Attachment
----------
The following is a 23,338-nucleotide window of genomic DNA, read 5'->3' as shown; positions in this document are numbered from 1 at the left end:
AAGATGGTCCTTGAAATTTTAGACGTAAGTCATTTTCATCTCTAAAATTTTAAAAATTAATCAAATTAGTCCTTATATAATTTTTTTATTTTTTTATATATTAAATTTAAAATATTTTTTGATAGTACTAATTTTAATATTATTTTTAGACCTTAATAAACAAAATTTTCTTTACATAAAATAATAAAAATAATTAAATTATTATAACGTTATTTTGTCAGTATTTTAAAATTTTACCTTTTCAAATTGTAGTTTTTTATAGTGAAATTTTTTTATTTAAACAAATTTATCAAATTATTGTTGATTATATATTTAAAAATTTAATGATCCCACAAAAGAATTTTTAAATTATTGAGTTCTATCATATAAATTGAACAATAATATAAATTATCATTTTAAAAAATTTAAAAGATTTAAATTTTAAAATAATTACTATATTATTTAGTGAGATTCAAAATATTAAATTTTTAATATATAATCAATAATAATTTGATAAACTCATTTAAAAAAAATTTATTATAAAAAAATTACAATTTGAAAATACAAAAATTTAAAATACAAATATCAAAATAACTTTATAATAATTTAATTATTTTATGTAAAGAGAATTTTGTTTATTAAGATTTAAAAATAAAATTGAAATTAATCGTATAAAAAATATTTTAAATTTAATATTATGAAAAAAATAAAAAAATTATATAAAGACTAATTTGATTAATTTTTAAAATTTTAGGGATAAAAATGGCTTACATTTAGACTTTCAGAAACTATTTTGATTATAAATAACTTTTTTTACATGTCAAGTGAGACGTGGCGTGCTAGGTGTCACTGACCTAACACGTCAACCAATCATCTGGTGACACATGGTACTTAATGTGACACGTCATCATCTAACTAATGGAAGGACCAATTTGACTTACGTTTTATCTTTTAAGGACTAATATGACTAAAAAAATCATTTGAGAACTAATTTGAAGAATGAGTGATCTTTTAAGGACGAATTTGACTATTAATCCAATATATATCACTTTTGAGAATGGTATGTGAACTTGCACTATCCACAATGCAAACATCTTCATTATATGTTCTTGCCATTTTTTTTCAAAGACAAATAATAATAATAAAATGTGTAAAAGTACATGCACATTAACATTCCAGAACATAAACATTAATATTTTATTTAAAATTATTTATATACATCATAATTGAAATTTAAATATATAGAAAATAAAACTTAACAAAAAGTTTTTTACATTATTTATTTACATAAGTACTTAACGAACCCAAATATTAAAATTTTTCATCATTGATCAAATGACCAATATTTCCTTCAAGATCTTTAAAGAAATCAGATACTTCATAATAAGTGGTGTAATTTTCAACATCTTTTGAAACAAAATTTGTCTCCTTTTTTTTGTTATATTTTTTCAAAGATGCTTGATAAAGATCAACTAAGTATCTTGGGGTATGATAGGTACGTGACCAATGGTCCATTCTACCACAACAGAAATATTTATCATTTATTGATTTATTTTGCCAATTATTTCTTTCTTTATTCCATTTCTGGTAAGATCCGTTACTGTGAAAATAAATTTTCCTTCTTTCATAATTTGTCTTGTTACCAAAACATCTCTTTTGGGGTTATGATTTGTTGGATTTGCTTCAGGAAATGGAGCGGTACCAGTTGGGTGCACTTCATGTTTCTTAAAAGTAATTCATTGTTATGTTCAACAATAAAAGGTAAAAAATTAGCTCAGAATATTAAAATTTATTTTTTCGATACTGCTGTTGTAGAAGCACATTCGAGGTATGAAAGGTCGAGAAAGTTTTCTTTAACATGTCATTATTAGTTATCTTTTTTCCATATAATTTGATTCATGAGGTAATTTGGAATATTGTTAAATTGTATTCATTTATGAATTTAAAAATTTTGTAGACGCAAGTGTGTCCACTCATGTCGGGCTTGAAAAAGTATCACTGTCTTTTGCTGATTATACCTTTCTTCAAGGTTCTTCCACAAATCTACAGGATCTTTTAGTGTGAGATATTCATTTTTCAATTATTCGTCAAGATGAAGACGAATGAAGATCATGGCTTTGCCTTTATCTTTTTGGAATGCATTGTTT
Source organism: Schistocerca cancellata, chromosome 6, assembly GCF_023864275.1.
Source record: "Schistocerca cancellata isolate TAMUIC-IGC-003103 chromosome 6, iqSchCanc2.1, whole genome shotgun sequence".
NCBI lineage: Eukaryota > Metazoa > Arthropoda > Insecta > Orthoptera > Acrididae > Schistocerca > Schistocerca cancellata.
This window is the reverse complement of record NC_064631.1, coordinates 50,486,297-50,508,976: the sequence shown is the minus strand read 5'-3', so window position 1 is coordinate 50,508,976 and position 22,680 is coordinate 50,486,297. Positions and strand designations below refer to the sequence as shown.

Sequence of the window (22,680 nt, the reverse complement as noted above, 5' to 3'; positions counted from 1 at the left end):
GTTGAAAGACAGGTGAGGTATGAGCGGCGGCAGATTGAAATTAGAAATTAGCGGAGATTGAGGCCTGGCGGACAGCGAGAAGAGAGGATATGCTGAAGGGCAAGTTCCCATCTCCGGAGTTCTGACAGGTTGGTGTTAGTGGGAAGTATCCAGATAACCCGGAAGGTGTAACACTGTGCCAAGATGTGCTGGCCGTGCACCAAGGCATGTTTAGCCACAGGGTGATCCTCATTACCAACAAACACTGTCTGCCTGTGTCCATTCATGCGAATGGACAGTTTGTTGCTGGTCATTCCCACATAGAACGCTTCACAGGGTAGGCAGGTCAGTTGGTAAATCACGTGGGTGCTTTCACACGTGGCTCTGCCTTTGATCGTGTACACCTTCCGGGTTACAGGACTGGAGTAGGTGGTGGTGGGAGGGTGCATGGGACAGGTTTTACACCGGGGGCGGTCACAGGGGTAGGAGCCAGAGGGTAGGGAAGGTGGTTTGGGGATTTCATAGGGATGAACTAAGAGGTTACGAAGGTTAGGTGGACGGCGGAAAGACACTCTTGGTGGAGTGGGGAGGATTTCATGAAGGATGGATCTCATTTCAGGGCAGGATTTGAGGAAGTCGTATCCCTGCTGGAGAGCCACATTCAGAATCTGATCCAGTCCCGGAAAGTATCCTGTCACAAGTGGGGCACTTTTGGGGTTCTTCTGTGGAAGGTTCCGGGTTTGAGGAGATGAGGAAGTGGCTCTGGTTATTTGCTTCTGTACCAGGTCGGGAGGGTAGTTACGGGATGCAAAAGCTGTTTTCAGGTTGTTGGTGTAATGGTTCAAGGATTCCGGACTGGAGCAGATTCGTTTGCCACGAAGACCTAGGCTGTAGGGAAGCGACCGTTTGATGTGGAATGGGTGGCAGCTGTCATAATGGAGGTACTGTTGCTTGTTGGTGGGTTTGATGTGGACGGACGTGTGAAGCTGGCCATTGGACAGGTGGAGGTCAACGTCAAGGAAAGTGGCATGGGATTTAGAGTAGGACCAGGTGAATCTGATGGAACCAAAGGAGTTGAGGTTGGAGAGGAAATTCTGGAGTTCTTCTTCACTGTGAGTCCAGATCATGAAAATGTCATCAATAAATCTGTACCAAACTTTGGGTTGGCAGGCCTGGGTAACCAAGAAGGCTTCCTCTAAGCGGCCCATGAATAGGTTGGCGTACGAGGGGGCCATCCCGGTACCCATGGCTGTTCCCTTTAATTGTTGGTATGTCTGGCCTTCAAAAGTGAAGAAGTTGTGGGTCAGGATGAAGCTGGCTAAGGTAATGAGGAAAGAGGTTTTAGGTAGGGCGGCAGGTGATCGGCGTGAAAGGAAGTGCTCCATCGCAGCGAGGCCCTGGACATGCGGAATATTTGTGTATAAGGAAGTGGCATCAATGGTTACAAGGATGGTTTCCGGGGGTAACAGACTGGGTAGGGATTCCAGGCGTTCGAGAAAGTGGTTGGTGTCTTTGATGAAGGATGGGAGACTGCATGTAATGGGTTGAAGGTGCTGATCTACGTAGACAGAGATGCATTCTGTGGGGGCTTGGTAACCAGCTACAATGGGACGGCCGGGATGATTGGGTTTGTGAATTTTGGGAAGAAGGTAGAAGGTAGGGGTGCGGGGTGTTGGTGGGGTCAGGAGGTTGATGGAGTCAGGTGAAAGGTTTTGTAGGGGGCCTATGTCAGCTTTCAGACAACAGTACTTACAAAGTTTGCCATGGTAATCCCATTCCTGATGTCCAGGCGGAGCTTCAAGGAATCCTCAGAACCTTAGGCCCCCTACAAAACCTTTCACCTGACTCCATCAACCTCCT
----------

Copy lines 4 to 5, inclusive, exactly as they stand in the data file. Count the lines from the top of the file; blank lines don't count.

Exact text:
Source record: "Schistocerca cancellata isolate TAMUIC-IGC-003103 chromosome 6, iqSchCanc2.1, whole genome shotgun sequence".
NCBI lineage: Eukaryota > Metazoa > Arthropoda > Insecta > Orthoptera > Acrididae > Schistocerca > Schistocerca cancellata.